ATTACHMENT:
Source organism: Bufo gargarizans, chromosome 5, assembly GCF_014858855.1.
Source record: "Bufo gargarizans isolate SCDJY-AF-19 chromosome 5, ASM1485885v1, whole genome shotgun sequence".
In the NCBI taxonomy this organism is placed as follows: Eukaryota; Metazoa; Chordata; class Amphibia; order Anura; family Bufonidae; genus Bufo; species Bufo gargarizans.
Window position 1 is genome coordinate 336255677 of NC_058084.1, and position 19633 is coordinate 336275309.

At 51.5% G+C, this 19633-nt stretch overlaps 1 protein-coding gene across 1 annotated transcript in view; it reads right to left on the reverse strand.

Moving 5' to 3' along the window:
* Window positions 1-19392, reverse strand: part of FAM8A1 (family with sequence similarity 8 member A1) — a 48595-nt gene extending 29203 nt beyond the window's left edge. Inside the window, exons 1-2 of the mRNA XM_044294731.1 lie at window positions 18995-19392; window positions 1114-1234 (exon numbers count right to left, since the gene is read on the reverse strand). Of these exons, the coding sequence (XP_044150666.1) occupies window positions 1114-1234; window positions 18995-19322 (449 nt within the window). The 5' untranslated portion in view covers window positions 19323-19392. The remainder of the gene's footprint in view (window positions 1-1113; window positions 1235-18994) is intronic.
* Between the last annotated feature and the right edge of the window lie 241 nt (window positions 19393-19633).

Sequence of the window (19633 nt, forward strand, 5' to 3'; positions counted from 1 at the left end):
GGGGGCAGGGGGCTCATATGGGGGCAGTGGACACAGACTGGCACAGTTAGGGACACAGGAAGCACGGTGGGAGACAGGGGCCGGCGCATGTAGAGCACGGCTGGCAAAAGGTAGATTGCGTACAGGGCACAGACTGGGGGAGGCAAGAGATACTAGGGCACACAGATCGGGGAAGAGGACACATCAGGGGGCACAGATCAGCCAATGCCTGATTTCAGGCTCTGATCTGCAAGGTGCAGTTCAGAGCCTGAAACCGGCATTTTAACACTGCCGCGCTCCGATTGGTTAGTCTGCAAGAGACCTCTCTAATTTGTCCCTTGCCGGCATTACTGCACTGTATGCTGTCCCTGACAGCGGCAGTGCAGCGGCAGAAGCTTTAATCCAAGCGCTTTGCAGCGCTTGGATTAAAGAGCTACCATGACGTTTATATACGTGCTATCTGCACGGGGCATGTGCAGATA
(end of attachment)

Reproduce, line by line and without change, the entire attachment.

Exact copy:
Source organism: Bufo gargarizans, chromosome 5, assembly GCF_014858855.1.
Source record: "Bufo gargarizans isolate SCDJY-AF-19 chromosome 5, ASM1485885v1, whole genome shotgun sequence".
In the NCBI taxonomy this organism is placed as follows: Eukaryota; Metazoa; Chordata; class Amphibia; order Anura; family Bufonidae; genus Bufo; species Bufo gargarizans.
Window position 1 is genome coordinate 336255677 of NC_058084.1, and position 19633 is coordinate 336275309.

At 51.5% G+C, this 19633-nt stretch overlaps 1 protein-coding gene across 1 annotated transcript in view; it reads right to left on the reverse strand.

Moving 5' to 3' along the window:
* Window positions 1-19392, reverse strand: part of FAM8A1 (family with sequence similarity 8 member A1) — a 48595-nt gene extending 29203 nt beyond the window's left edge. Inside the window, exons 1-2 of the mRNA XM_044294731.1 lie at window positions 18995-19392; window positions 1114-1234 (exon numbers count right to left, since the gene is read on the reverse strand). Of these exons, the coding sequence (XP_044150666.1) occupies window positions 1114-1234; window positions 18995-19322 (449 nt within the window). The 5' untranslated portion in view covers window positions 19323-19392. The remainder of the gene's footprint in view (window positions 1-1113; window positions 1235-18994) is intronic.
* Between the last annotated feature and the right edge of the window lie 241 nt (window positions 19393-19633).

Sequence of the window (19633 nt, forward strand, 5' to 3'; positions counted from 1 at the left end):
GGGGGCAGGGGGCTCATATGGGGGCAGTGGACACAGACTGGCACAGTTAGGGACACAGGAAGCACGGTGGGAGACAGGGGCCGGCGCATGTAGAGCACGGCTGGCAAAAGGTAGATTGCGTACAGGGCACAGACTGGGGGAGGCAAGAGATACTAGGGCACACAGATCGGGGAAGAGGACACATCAGGGGGCACAGATCAGCCAATGCCTGATTTCAGGCTCTGATCTGCAAGGTGCAGTTCAGAGCCTGAAACCGGCATTTTAACACTGCCGCGCTCCGATTGGTTAGTCTGCAAGAGACCTCTCTAATTTGTCCCTTGCCGGCATTACTGCACTGTATGCTGTCCCTGACAGCGGCAGTGCAGCGGCAGAAGCTTTAATCCAAGCGCTTTGCAGCGCTTGGATTAAAGAGCTACCATGACGTTTATATACGTGCTATCTGCACGGGGCATGTGCAGATA